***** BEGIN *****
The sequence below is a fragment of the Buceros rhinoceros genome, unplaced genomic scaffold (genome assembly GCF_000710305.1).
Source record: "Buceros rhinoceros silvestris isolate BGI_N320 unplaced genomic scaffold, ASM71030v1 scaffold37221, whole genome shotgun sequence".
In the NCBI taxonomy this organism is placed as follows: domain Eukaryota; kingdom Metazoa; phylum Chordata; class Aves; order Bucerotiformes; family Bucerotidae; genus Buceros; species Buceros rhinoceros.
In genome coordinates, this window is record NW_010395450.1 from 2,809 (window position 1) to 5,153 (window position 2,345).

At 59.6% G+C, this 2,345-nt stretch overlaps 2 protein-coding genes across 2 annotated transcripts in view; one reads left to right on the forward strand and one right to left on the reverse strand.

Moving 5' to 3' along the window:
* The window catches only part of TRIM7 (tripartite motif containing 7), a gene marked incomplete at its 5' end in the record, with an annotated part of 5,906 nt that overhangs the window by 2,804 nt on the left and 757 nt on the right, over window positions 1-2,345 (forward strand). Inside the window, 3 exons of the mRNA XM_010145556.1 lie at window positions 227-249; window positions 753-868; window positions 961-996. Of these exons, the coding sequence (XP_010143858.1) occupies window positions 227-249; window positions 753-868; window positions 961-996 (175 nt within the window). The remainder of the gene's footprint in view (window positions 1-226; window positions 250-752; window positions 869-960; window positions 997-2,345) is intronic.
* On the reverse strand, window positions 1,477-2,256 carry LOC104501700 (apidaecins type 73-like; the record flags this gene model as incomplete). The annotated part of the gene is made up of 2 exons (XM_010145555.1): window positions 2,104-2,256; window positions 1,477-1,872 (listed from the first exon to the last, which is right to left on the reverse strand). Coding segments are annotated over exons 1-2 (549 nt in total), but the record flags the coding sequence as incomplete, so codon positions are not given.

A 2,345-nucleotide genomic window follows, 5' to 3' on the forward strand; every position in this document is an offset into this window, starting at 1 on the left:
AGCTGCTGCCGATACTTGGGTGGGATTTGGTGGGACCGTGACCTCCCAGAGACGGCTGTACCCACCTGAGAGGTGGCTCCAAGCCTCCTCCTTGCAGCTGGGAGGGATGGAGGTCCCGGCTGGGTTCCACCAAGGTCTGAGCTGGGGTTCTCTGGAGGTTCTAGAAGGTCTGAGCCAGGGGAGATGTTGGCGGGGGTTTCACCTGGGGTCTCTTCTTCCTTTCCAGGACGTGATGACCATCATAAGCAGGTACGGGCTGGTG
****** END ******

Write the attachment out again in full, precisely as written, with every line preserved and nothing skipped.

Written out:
The sequence below is a fragment of the Buceros rhinoceros genome, unplaced genomic scaffold (genome assembly GCF_000710305.1).
Source record: "Buceros rhinoceros silvestris isolate BGI_N320 unplaced genomic scaffold, ASM71030v1 scaffold37221, whole genome shotgun sequence".
In the NCBI taxonomy this organism is placed as follows: domain Eukaryota; kingdom Metazoa; phylum Chordata; class Aves; order Bucerotiformes; family Bucerotidae; genus Buceros; species Buceros rhinoceros.
In genome coordinates, this window is record NW_010395450.1 from 2,809 (window position 1) to 5,153 (window position 2,345).

At 59.6% G+C, this 2,345-nt stretch overlaps 2 protein-coding genes across 2 annotated transcripts in view; one reads left to right on the forward strand and one right to left on the reverse strand.

Moving 5' to 3' along the window:
* The window catches only part of TRIM7 (tripartite motif containing 7), a gene marked incomplete at its 5' end in the record, with an annotated part of 5,906 nt that overhangs the window by 2,804 nt on the left and 757 nt on the right, over window positions 1-2,345 (forward strand). Inside the window, 3 exons of the mRNA XM_010145556.1 lie at window positions 227-249; window positions 753-868; window positions 961-996. Of these exons, the coding sequence (XP_010143858.1) occupies window positions 227-249; window positions 753-868; window positions 961-996 (175 nt within the window). The remainder of the gene's footprint in view (window positions 1-226; window positions 250-752; window positions 869-960; window positions 997-2,345) is intronic.
* On the reverse strand, window positions 1,477-2,256 carry LOC104501700 (apidaecins type 73-like; the record flags this gene model as incomplete). The annotated part of the gene is made up of 2 exons (XM_010145555.1): window positions 2,104-2,256; window positions 1,477-1,872 (listed from the first exon to the last, which is right to left on the reverse strand). Coding segments are annotated over exons 1-2 (549 nt in total), but the record flags the coding sequence as incomplete, so codon positions are not given.

A 2,345-nucleotide genomic window follows, 5' to 3' on the forward strand; every position in this document is an offset into this window, starting at 1 on the left:
AGCTGCTGCCGATACTTGGGTGGGATTTGGTGGGACCGTGACCTCCCAGAGACGGCTGTACCCACCTGAGAGGTGGCTCCAAGCCTCCTCCTTGCAGCTGGGAGGGATGGAGGTCCCGGCTGGGTTCCACCAAGGTCTGAGCTGGGGTTCTCTGGAGGTTCTAGAAGGTCTGAGCCAGGGGAGATGTTGGCGGGGGTTTCACCTGGGGTCTCTTCTTCCTTTCCAGGACGTGATGACCATCATAAGCAGGTACGGGCTGGTG